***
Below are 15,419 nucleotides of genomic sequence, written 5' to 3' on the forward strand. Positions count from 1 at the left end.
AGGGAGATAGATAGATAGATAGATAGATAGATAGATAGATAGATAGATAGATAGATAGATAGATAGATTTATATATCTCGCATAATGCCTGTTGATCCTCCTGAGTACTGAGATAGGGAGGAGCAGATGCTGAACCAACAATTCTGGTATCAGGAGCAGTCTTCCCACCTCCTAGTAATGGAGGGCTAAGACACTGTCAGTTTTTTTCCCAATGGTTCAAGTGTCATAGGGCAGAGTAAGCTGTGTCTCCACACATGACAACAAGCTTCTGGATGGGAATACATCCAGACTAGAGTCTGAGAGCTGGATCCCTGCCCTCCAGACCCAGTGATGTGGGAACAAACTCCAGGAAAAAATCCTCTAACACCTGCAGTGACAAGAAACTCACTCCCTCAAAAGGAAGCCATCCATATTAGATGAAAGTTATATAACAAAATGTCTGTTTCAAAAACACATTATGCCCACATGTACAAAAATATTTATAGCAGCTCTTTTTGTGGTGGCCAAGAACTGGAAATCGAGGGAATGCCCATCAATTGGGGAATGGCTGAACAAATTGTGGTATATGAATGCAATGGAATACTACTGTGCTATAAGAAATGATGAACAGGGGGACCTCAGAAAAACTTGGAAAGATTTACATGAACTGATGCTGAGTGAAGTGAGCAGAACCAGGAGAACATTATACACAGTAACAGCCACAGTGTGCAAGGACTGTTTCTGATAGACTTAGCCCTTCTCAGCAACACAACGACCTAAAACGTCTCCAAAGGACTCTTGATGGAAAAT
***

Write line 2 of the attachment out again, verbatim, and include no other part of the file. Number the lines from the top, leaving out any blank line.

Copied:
AGGGAGATAGATAGATAGATAGATAGATAGATAGATAGATAGATAGATAGATAGATAGATAGATAGATTTATATATCTCGCATAATGCCTGTTGATCCTCCTGAGTACTGAGATAGGGAGGAGCAGATGCTGAACCAACAATTCTGGTATCAGGAGCAGTCTTCCCACCTCCTAGTAATGGAGGGCTAAGACACTGTCAGTTTTTTTCCCAATGGTTCAAGTGTCATAGGGCAGAGTAAGCTGTGTCTCCACACATGACAACAAGCTTCTGGATGGGAATACATCCAGACTAGAGTCTGAGAGCTGGATCCCTGCCCTCCAGACCCAGTGATGTGGGAACAAACTCCAGGAAAAAATCCTCTAACACCTGCAGTGACAAGAAACTCACTCCCTCAAAAGGAAGCCATCCATATTAGATGAAAGTTATATAACAAAATGTCTGTTTCAAAAACACATTATGCCCACATGTACAAAAATATTTATAGCAGCTCTTTTTGTGGTGGCCAAGAACTGGAAATCGAGGGAATGCCCATCAATTGGGGAATGGCTGAACAAATTGTGGTATATGAATGCAATGGAATACTACTGTGCTATAAGAAATGATGAACAGGGGGACCTCAGAAAAACTTGGAAAGATTTACATGAACTGATGCTGAGTGAAGTGAGCAGAACCAGGAGAACATTATACACAGTAACAGCCACAGTGTGCAAGGACTGTTTCTGATAGACTTAGCCCTTCTCAGCAACACAACGACCTAAAACGTCTCCAAAGGACTCTTGATGGAAAAT